A lot. I think when you're writing anything, research is important. Anytime you're talking about experiences not your own, and I'm speaking about myself in this, research is absolutely vital. Research and humility. But I do think there's a gentleness that's required and a recognition of boundaries, perspectives, and biases. I'm not a 16-year-old girl – I've never struggled with those experiences or my sexuality in that particular way. So, I'm writing from a place of immense ignorance in that. But we have a writer's room. I'm not the only writer – there are four of us. Half of us are female and there are members of the room and of the studio as a whole that identify within the LGBT community. We leaned on their perspectives and insight. We read a number of things online and just thought really carefully.
We chose not to tell a coming out story, and we did that for a lot of reasons. One of the most consistent pieces of feedback I got about this was people really wanted to see gay characters, queer characters, whose queerness was the least interesting thing about them. There's a story we could have told about that, absolutely, and that could be a really fruitful story but that's not the story we were going to tell. We were going to treat queerness as incidental, as matter-of-fact. Not casually and not disregarding the intricacies, but we let that not be the most important thing going on. When they kiss, it's just going to be a romantic kiss. And we set it up to be as lovely and as crazy and awesome as it could be and just not care about the fact that it's two girls. That resonated with fans and members of the community in a way that we're all just really grateful for. We wanted to tell a story, we wanted to find the boundaries of where games are intersecting with these communities and really push them. And anytime you do that, there's a risk of insensitivity, there's a risk of a mistake, there are all sorts of risks. And I think that's okay – we should take these risks.
In terms of feedback you received on that topic, do you look back and think that there's anything you would have done differently?
No, I don't think so. There are questions I still have. Choosing to end the story with Rachel's fate was a very deliberate thing that we did. [Some fans] reacted with pain about it. And we thought that would happen. The game itself really is a pleasant fiction, because we know Chloe's fate. We know Rachel's fate. What we wanted to explore with this love story, in this little window of time, was the brilliant joy that Chloe had in Rachel but at the end, we remind you that it was temporary and that it wasn't going to last. We made a spectacle of her grief in episode one, by the end in that final scene, maybe you're feeling it in a way you wouldn't have just from her telling you that she was grieving. We wanted to see what the medium could do with that. And I'm proud of what we accomplished, and at the same time, I don't love that it hurt people because it was such an intense experience. We just want to think about the kinds of connections we're building with the interactive stories and how to be mindful. I don't think we did anything wrong, I just want to continue to be thoughtful about what we're doing because as an industry, we don't really understand what we're making still. We're still figuring it out.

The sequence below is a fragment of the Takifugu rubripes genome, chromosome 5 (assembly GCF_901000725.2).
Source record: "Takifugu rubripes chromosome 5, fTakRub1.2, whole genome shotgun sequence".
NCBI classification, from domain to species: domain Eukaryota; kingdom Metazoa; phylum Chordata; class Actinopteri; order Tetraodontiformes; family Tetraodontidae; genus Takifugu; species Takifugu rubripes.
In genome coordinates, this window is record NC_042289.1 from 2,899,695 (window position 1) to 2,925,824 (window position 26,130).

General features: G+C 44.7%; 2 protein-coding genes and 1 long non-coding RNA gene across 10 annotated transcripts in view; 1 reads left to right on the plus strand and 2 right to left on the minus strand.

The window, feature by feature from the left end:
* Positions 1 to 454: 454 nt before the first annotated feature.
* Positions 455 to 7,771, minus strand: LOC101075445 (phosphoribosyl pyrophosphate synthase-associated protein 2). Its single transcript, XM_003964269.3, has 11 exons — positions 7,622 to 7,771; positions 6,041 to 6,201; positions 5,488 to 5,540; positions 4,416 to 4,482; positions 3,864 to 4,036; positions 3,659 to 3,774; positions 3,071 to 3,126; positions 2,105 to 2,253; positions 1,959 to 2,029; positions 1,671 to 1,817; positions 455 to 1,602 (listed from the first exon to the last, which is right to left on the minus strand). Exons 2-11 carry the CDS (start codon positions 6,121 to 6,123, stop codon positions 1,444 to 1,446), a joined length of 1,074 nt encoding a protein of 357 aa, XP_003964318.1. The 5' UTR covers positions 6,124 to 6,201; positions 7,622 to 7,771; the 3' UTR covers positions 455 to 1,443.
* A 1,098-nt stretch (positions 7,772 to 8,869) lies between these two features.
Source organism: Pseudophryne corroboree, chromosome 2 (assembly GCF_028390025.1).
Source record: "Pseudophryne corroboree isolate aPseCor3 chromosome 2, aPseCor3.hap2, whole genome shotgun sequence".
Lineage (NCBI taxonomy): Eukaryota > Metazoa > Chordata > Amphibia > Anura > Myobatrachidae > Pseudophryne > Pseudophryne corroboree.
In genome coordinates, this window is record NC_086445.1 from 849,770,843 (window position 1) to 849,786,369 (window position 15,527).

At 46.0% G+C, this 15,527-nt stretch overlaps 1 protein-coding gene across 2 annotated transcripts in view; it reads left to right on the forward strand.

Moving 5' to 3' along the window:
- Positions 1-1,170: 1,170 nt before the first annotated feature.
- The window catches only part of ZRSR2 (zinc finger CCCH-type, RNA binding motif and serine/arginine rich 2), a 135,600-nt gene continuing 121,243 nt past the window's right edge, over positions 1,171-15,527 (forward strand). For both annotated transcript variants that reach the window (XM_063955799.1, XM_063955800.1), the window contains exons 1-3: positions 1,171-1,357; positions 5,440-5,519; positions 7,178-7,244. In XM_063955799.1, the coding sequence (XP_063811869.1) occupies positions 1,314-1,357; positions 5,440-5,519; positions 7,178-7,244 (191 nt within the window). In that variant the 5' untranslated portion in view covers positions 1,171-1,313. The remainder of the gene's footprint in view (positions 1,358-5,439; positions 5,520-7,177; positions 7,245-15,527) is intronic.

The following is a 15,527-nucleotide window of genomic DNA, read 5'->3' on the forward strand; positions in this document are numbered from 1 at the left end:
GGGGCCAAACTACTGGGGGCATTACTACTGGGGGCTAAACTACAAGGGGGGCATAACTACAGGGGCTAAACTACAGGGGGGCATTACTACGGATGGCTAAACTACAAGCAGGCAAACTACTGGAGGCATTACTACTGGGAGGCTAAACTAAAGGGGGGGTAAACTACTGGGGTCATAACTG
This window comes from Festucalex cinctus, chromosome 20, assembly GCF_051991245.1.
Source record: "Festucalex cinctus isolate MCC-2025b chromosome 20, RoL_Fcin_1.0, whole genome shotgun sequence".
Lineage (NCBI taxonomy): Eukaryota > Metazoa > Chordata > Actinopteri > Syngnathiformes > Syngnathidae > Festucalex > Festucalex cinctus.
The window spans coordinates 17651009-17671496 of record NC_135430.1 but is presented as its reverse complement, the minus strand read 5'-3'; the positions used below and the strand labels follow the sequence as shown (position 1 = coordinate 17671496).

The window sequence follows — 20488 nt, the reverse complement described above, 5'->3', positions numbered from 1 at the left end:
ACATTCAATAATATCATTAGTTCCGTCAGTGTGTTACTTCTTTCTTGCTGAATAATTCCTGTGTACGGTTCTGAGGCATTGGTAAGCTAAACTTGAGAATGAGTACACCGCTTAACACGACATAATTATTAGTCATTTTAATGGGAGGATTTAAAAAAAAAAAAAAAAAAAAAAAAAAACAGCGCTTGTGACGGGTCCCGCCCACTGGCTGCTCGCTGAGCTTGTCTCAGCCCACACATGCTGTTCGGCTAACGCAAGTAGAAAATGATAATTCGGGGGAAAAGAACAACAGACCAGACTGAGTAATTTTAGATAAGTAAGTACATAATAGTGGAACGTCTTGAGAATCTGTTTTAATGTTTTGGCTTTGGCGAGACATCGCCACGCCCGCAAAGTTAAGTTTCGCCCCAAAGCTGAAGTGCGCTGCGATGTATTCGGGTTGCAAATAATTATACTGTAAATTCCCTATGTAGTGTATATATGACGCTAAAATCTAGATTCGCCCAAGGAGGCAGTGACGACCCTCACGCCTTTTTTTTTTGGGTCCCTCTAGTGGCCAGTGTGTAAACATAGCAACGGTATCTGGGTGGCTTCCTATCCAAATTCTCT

Continue reading on the next page to learn about a deleted scene and the challenges of writing interactive stories.
Was there a constant dialogue between you and Dontnod about trying to be canonically correct to the series? Some fans noticed there were some discrepancies.
We really strive not to have discrepancies. It was super important to us from the beginning to really honor all of the details of the first game with the prequel. It was important to Square Enix and it was important to us. I wouldn't say it was a constant dialogue, but I have interacted with the Dontnod guys. I've been to Paris – I actually flew out almost a year ago and shared our first episode with them and played through it with them. They're amazing game devs. But yeah, I think there's so much content and you do the best you can to honor every piece in every way and then the dust settles, and the game's out, and it's kind of where it's at. But that was a huge priority for us.
I can imagine it was disappointing for the team when you found out Ashly Burch couldn't lend her voice to the project, outside of the bonus episode, because of the SAG-AFTRA strike. But how involved was she in consulting for Chloe's character?
She was very involved. She read every script for every episode, shared notes with me, and we would meet either in person or over the phone to talk through it all. She's an awesome writer. I think most people know her because of her vocal work – she does great stuff – but she's actually a really insightful writer. Just getting the time to talk through what we wanted to do and hear her input – it was curious because it would come from a place of having performed Chloe and she has a very personal connection to that character. But it also came from a place of "I'm a writer and here are some instincts and thoughts." I think both sources were helpful, for sure.
In Before the Storm, we get to know Chloe more intimately and see more of her human side. I felt like the first Life is Strange focused a lot on Chloe's rebellious side. Was Ashly also responsible for bringing more humanity to her character?